Indiana Packers reopened Friday — two weeks after it closed the hog-processing plant to test all of its employees and contractors for the coronavirus.
Indiana Packers management chose to close the plant April 24 for cleaning and testing after 15 employees tested positive for COVID-19, the Delphi-based company announced two weeks ago.
On April 30 and May 1, an Indiana State Department of Health strike team tested the plants’ employees and contractors, Indiana Packers’ management announced last week.
Of those, 301 employees and contractors — 13 percent of the factory’s employees — tested positive for the virus and have begun treatment, including quarantining, according to a news release published Wednesday afternoon.
The remaining 87 percent of Indiana Packers employees and contractors were cleared to return on Friday when the plant reopens with limited operations.
Several meat-processing plants throughout the country, including a Tyson plant in Logansport, have closed because of employees becoming ill with the virus. The Associated Press reported that the Cass County plant opened Thursday with limited production.
The concern for Indiana Packers was for its employees’ health, plant officials said.
“The health-care resources provided were invaluable in our ongoing efforts to protect our team members and to begin reopening as expeditiously and safely as possible,” Indiana Packers’ President Russ Yearwood said.
The sick employees at meat processing plants do not pose a risk to the general public.
“There is not evidence that COVID-19 can be transferred from worker to food to us,” Jayson Lusk, Purdue distinguished professor and head of agriculture economics, said two weeks ago during an interview with the Journal & Courier.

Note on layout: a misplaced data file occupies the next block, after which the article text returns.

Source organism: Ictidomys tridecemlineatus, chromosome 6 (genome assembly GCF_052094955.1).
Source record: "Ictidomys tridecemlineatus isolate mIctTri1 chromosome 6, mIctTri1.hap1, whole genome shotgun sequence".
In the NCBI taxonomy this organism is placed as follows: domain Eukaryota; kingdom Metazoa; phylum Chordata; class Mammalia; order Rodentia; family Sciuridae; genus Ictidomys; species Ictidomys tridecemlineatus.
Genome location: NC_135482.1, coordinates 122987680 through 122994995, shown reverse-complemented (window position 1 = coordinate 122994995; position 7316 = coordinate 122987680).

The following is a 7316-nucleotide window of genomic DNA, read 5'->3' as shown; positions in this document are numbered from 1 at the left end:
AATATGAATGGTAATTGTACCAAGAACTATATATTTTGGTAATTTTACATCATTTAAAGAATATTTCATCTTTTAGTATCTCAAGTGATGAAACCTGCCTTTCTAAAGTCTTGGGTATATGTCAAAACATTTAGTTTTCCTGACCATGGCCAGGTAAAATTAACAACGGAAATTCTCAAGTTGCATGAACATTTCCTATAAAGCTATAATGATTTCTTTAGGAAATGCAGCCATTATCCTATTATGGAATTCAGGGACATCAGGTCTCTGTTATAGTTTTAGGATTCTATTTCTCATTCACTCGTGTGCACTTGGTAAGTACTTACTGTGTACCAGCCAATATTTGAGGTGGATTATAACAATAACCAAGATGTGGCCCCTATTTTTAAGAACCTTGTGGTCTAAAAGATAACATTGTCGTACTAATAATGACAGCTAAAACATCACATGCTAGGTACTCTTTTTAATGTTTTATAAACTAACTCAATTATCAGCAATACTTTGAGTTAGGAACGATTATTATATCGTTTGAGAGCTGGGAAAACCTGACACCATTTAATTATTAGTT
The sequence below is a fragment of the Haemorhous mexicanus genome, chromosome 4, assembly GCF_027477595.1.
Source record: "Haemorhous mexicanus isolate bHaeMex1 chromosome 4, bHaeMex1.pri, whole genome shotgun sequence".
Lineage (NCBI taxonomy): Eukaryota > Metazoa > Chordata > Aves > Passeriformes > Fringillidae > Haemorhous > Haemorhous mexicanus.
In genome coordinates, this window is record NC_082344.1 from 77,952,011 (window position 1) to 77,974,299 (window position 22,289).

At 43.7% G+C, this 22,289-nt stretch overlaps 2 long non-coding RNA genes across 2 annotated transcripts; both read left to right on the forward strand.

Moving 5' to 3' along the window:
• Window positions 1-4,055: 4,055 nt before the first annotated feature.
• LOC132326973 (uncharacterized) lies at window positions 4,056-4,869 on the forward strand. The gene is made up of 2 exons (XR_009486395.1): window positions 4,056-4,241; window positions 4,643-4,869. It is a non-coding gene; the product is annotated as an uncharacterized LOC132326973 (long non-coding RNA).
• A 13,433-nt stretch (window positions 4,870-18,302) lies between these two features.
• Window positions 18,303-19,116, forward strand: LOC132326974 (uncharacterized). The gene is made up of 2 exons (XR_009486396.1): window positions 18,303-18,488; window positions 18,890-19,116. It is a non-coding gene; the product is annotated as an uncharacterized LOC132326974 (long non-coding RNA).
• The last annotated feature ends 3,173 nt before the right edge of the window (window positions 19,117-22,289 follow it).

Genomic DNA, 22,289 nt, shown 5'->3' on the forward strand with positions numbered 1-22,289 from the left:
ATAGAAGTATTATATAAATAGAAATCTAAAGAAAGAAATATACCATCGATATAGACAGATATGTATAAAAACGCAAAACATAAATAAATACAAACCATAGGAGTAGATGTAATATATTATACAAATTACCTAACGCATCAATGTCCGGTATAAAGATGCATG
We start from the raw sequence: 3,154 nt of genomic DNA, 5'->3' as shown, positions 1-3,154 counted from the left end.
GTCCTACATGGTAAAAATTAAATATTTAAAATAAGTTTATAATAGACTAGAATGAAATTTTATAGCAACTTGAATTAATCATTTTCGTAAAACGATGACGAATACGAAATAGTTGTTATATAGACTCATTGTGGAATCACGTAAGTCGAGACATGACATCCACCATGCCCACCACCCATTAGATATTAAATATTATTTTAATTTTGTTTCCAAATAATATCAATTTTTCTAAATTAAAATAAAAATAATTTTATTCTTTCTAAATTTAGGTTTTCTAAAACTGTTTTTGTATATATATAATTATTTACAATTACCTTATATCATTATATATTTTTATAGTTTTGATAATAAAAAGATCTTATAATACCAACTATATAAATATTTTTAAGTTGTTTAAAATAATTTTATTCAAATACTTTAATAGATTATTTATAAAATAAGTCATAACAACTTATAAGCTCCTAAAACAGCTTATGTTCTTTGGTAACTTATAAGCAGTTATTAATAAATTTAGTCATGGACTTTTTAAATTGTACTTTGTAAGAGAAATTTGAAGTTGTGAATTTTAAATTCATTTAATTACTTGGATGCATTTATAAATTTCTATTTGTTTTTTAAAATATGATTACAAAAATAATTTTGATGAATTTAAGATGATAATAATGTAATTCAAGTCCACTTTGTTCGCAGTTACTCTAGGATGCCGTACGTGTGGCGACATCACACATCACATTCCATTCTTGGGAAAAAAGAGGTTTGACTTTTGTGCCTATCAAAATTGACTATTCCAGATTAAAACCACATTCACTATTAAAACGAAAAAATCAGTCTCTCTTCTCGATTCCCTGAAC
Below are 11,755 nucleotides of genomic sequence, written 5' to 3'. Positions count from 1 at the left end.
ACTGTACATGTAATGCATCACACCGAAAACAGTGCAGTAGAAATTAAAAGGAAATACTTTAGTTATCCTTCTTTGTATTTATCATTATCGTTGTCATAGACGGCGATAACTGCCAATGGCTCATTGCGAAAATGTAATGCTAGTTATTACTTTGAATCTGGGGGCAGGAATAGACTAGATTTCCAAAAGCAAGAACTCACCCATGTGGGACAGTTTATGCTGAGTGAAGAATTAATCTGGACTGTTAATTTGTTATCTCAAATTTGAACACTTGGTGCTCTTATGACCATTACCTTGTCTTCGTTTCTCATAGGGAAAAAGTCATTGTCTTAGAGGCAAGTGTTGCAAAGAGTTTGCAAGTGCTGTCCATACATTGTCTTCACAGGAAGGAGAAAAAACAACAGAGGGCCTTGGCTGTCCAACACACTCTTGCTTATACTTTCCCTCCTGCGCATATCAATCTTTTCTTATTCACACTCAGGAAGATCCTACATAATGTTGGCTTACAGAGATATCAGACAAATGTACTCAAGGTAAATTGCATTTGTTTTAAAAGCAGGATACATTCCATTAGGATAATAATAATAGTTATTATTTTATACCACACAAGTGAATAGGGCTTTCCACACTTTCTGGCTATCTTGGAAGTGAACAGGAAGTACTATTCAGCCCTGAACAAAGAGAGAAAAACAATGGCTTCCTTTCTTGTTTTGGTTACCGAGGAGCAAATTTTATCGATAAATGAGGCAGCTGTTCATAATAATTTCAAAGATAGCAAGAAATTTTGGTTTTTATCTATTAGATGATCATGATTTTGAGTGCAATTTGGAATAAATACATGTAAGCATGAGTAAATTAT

As more meat-processing plants closed, meat on grocers’ shelves became more difficult to find and more expensive to purchase.
There are 15 plants in the United States that process 80 percent of the hogs, Lusk said. Two of those 15 plants — Tyson Meats in Logansport and Indiana Packers in neighboring Delphi, both northeast of Lafayette — closed because of coronavirus among employees of the processing plants.
Before closing, Indiana Packers processed 17,000 hogs a day, and Tyson’s plant in Logansport processed about 15,000 a day, Lusk said two weeks ago.
It only takes the interruption of three or four processing plants before supply shortages start becoming noticeable, driving up prices for consumers, Lusk said. Meanwhile, prices for farmers’ hogs and cattle tanked because the plants aren’t buying the animals during the shutdowns, Lusk said.
When Indiana Packers resumes operations on Friday, employees will find changes inside the plant and to their schedules that will enhance the employees social distancing, according to an Indiana Packers’ news release published Wednesday.
Even though the two plants are reopening, production will not return to pre-closure levels, Lusk said during an interview last week. But any increase in production provides relief to consumers feeding their families and for farmers looking to get their hogs to market.